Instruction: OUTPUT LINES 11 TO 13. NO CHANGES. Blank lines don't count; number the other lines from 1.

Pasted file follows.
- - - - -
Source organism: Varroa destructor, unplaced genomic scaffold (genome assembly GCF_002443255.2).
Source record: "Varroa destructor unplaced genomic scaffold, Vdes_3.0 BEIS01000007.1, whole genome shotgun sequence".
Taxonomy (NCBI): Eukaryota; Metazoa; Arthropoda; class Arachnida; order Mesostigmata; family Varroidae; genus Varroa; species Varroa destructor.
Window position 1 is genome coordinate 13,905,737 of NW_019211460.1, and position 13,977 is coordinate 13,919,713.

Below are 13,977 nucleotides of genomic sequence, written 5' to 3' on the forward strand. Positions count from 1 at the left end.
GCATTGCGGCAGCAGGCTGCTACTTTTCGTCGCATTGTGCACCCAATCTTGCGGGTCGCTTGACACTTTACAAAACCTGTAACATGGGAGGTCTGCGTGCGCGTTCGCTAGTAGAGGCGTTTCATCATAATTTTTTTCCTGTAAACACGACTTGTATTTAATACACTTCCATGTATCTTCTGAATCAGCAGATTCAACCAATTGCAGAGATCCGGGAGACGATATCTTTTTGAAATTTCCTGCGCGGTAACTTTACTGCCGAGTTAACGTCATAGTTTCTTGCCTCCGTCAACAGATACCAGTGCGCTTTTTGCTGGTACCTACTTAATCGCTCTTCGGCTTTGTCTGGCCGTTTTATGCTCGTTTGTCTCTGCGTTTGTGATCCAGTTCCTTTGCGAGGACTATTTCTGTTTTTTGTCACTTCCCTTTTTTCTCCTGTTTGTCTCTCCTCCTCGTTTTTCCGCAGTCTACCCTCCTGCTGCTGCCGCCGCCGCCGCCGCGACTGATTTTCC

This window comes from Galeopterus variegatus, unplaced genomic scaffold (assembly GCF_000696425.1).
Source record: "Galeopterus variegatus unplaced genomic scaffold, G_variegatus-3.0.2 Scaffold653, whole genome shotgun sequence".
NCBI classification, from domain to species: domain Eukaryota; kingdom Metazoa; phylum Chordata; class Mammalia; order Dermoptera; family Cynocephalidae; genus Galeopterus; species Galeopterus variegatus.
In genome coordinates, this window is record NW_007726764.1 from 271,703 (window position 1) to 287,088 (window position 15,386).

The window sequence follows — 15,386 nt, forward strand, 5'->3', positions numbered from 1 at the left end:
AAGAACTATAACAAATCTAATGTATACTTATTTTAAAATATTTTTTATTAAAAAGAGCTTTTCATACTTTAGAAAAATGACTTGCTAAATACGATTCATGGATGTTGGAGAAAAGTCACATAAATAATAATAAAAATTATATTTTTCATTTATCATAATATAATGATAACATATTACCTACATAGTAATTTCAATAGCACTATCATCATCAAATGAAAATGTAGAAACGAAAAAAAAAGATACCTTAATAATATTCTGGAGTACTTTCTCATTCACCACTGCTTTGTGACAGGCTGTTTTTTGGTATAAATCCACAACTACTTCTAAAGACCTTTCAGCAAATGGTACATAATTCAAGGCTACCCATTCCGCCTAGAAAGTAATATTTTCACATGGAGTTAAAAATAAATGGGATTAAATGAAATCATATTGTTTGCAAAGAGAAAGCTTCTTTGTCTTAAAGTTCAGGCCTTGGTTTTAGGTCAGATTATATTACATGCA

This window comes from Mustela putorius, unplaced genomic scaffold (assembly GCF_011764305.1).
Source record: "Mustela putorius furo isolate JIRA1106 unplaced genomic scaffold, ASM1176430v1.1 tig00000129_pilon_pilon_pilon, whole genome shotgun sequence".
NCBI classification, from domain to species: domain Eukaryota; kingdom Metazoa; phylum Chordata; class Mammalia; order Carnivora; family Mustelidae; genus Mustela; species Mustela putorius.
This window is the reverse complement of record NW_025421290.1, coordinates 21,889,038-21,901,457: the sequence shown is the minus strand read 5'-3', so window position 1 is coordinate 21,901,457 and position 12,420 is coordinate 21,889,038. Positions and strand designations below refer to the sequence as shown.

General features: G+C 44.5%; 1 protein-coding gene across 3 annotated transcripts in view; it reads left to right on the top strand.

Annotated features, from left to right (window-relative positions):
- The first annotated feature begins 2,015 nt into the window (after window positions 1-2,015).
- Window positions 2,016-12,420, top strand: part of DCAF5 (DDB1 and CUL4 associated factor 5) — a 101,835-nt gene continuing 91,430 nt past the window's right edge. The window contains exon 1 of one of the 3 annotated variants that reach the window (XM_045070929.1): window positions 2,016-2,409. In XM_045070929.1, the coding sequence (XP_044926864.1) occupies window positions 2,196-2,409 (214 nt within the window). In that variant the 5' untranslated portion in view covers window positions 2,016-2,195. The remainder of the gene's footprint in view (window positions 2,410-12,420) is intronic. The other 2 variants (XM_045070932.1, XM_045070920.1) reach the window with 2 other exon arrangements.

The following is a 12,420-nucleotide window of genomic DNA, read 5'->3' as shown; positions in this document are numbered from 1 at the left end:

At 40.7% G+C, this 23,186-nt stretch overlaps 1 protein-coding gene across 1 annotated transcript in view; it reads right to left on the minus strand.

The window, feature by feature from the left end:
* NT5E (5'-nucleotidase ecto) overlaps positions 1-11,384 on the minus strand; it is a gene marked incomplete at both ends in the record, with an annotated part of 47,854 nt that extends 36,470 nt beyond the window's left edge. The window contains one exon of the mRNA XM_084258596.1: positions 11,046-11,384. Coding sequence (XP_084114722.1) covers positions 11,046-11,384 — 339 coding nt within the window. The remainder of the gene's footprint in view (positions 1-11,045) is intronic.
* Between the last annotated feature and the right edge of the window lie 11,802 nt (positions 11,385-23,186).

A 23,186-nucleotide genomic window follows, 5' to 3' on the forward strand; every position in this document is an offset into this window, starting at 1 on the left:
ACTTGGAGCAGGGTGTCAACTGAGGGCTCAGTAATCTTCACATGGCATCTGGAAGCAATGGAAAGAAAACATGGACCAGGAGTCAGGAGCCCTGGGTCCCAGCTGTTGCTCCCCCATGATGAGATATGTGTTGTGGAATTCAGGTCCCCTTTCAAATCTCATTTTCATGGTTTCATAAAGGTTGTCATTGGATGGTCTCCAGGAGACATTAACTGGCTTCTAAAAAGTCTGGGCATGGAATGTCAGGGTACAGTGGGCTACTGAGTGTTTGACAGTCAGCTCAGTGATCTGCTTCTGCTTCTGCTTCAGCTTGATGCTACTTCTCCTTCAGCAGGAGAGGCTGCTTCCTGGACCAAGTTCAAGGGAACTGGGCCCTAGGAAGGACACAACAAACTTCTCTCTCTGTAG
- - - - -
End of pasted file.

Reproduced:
The window sequence follows — 15,386 nt, forward strand, 5'->3', positions numbered from 1 at the left end:
AAGAACTATAACAAATCTAATGTATACTTATTTTAAAATATTTTTTATTAAAAAGAGCTTTTCATACTTTAGAAAAATGACTTGCTAAATACGATTCATGGATGTTGGAGAAAAGTCACATAAATAATAATAAAAATTATATTTTTCATTTATCATAATATAATGATAACATATTACCTACATAGTAATTTCAATAGCACTATCATCATCAAATGAAAATGTAGAAACGAAAAAAAAAGATACCTTAATAATATTCTGGAGTACTTTCTCATTCACCACTGCTTTGTGACAGGCTGTTTTTTGGTATAAATCCACAACTACTTCTAAAGACCTTTCAGCAAATGGTACATAATTCAAGGCTACCCATTCCGCCTAGAAAGTAATATTTTCACATGGAGTTAAAAATAAATGGGATTAAATGAAATCATATTGTTTGCAAAGAGAAAGCTTCTTTGTCTTAAAGTTCAGGCCTTGGTTTTAGGTCAGATTATATTACATGCA

This window comes from Mustela putorius, unplaced genomic scaffold (assembly GCF_011764305.1).